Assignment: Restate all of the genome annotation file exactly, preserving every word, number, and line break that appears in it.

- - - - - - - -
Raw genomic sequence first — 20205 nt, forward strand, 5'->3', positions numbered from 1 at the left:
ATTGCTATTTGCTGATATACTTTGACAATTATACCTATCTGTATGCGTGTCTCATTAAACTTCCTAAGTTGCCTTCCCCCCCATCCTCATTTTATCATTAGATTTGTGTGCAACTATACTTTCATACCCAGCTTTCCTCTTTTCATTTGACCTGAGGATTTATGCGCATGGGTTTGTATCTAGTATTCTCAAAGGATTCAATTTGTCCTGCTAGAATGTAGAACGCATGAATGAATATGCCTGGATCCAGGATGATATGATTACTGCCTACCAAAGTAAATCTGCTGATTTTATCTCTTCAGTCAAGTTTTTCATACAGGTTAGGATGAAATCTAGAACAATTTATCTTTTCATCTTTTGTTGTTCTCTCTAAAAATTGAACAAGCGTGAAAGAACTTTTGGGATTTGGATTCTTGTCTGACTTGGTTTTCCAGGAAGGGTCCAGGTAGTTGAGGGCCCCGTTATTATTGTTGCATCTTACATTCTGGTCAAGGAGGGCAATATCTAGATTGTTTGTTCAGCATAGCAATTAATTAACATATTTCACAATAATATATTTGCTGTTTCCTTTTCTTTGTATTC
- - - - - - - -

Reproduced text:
Raw genomic sequence first — 20205 nt, forward strand, 5'->3', positions numbered from 1 at the left:
ATTGCTATTTGCTGATATACTTTGACAATTATACCTATCTGTATGCGTGTCTCATTAAACTTCCTAAGTTGCCTTCCCCCCCATCCTCATTTTATCATTAGATTTGTGTGCAACTATACTTTCATACCCAGCTTTCCTCTTTTCATTTGACCTGAGGATTTATGCGCATGGGTTTGTATCTAGTATTCTCAAAGGATTCAATTTGTCCTGCTAGAATGTAGAACGCATGAATGAATATGCCTGGATCCAGGATGATATGATTACTGCCTACCAAAGTAAATCTGCTGATTTTATCTCTTCAGTCAAGTTTTTCATACAGGTTAGGATGAAATCTAGAACAATTTATCTTTTCATCTTTTGTTGTTCTCTCTAAAAATTGAACAAGCGTGAAAGAACTTTTGGGATTTGGATTCTTGTCTGACTTGGTTTTCCAGGAAGGGTCCAGGTAGTTGAGGGCCCCGTTATTATTGTTGCATCTTACATTCTGGTCAAGGAGGGCAATATCTAGATTGTTTGTTCAGCATAGCAATTAATTAACATATTTCACAATAATATATTTGCTGTTTCCTTTTCTTTGTATTC